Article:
When artists realized unevenly gouged cells deepened the colors of glass in the deeper pits and thinned the color in the shallow pits, they invented basse taille or enamel over engraved design. It was generally made on gold or silver, and its engraved (gouged out) pattern filled with jewel-clear glass. The various depths of the engraving, and color and gleam of the metal through the glass, gave a varied, rich effect.

Wire enamel was the outlining of enamel cells with milled or twisted jewelry wire in gold or silver. Sometimes opaque colored glass in a translucent glass ground was connected with 'these pattern-making and enriching filigree wires. Often the wire was slightly higher than the glass it enclosed, giving additional color, design and richness to the enamel.

In New York's Metropolitan Museum is a Greek necklace from the 4th century B. C. with flower pendants showing traces of enamel in the enclosing wire of each petal. Wire enamel, where the filigree wire makes the background but is touched here and there with glass jewels, looks much like needle point lace encrusted with jewels.

Plique a jour enamel is a cut, or pierced metal or wire-made fretwork, its spaces filled with fused-in glass. It seems to have been perfected in Northern European countries, though France in modern times made spoons and similar pieces, ornamenting the handles and other suitable portions with enamel-filled metal "cut outs." The trick is to get the enamel to hold to the metal frame till is fuses. Clay or foil is sometimes used to back and hold it, then is removed after the firing sets the enamel. It is sometimes called Russian enamel.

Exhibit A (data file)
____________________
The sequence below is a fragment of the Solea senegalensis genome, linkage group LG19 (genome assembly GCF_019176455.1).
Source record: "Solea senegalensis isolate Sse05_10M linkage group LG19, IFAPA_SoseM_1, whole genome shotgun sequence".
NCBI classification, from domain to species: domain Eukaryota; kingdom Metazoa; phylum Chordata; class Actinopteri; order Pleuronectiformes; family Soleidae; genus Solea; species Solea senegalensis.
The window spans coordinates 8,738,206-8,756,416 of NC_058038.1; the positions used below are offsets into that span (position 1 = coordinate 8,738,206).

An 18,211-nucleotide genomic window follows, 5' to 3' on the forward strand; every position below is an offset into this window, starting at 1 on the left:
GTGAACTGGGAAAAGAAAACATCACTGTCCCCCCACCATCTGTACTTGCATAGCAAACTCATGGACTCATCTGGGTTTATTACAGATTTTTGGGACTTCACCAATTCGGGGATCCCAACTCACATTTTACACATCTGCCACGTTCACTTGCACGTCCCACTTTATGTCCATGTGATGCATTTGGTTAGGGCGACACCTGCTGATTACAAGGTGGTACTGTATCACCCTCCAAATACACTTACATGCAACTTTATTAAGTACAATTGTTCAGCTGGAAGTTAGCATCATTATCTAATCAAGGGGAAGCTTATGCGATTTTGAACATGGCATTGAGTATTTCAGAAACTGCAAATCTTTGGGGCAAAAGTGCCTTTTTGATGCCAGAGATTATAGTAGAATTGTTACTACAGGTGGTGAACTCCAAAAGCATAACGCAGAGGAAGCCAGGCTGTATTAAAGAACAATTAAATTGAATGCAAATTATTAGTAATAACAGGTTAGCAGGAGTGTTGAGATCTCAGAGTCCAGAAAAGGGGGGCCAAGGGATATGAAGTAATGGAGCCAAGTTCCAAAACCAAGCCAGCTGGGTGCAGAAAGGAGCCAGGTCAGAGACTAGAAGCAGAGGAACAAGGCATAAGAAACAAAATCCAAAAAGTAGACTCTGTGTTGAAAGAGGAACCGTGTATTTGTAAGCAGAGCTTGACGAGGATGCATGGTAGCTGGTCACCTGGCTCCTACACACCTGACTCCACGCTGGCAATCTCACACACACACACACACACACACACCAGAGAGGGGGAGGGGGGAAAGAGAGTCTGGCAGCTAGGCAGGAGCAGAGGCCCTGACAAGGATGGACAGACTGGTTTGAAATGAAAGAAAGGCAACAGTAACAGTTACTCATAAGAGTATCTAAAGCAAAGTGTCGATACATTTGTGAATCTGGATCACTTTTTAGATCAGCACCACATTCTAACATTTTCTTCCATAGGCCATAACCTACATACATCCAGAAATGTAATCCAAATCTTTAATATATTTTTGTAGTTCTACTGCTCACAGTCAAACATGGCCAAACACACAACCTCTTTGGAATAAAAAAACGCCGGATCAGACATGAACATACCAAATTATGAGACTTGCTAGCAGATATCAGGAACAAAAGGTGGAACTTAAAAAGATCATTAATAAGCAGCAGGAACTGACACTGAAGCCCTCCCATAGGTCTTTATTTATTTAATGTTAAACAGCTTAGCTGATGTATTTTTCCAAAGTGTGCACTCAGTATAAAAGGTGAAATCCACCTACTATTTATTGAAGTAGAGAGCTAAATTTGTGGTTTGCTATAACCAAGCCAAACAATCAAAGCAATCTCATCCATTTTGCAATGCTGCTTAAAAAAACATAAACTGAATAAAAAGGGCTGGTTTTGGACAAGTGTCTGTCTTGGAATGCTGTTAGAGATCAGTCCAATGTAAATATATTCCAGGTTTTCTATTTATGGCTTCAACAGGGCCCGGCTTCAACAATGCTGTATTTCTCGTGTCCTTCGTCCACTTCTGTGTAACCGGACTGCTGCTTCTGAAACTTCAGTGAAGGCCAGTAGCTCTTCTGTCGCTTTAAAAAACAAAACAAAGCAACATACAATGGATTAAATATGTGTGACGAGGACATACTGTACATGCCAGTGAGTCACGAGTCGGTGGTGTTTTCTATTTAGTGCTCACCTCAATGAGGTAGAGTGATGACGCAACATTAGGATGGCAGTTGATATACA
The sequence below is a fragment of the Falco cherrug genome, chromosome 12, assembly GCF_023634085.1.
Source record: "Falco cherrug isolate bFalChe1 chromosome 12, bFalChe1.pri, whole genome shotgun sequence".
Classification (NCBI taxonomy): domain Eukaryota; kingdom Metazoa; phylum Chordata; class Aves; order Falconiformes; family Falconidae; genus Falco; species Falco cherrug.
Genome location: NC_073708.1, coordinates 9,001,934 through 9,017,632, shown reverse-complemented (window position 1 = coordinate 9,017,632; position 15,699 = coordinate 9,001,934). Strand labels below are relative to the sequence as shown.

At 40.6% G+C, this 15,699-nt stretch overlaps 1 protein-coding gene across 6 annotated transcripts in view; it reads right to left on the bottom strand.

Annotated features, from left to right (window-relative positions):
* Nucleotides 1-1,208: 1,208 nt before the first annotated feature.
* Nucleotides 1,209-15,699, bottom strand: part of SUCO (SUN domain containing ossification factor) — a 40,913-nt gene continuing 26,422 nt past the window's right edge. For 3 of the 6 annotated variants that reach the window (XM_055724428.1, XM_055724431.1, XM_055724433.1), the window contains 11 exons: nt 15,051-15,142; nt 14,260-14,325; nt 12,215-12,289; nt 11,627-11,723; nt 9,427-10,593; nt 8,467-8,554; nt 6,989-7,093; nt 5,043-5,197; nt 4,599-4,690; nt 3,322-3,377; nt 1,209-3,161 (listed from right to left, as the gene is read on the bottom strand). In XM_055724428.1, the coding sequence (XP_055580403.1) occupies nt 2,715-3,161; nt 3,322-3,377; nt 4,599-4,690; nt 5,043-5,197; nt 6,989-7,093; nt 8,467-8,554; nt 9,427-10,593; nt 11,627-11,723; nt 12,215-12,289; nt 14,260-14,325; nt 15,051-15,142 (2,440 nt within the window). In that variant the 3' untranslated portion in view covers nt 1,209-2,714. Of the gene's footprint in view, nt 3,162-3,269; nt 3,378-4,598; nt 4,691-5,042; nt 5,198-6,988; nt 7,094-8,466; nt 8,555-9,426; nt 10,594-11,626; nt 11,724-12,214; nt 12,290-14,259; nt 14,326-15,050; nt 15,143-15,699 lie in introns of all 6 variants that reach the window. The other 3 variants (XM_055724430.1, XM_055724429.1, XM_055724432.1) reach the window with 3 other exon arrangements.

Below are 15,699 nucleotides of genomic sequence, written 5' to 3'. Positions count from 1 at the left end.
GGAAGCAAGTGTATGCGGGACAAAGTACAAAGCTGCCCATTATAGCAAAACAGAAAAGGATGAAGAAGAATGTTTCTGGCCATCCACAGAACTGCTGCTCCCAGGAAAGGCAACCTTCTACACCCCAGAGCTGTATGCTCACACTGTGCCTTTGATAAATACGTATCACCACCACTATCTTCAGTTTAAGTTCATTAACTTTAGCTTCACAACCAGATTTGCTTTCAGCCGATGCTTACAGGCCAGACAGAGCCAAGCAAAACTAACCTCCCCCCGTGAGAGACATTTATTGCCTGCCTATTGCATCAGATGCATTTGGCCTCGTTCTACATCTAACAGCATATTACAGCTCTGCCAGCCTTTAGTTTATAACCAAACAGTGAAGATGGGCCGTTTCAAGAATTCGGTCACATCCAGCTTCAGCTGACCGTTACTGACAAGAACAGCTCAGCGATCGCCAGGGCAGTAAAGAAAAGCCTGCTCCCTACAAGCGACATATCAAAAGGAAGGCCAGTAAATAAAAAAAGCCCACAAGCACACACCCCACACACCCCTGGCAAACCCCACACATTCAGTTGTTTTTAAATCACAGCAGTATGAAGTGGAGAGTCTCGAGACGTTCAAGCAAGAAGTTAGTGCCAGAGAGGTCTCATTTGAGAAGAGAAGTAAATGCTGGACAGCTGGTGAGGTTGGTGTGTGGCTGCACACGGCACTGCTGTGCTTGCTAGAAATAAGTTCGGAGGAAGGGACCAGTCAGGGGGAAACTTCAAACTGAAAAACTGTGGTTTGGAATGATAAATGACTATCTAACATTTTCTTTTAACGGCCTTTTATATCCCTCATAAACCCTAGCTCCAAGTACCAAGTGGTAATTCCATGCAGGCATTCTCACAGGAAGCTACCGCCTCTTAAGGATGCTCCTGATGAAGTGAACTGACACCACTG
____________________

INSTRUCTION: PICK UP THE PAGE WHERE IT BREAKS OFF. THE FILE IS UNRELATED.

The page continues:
Encrusted enamel, made by laying on coat after coat, firing each, builds the enamel into a raised surface. The Chinese, Japanese, and sometimes the French, leave it with its final fire polish. Others usually polish it down almost to the engraved or imbedded cloisons.


Painted enamels came from the enameler's habit of touching up with his paint brush to correct and enrich colors that didn't come out to suit in the firing. Greece's Phidias touched nature into the enamel flowers on 'the gold robe of Zeus.

Powdered glass paints that fuse in lower heat are brushed on to correct or add pattern or texture, as flowers, feathers, fur, scales. Enamelers soften lines with "feathering" and enrich or subdue colors by brushdotting contrasting or adjacent colors.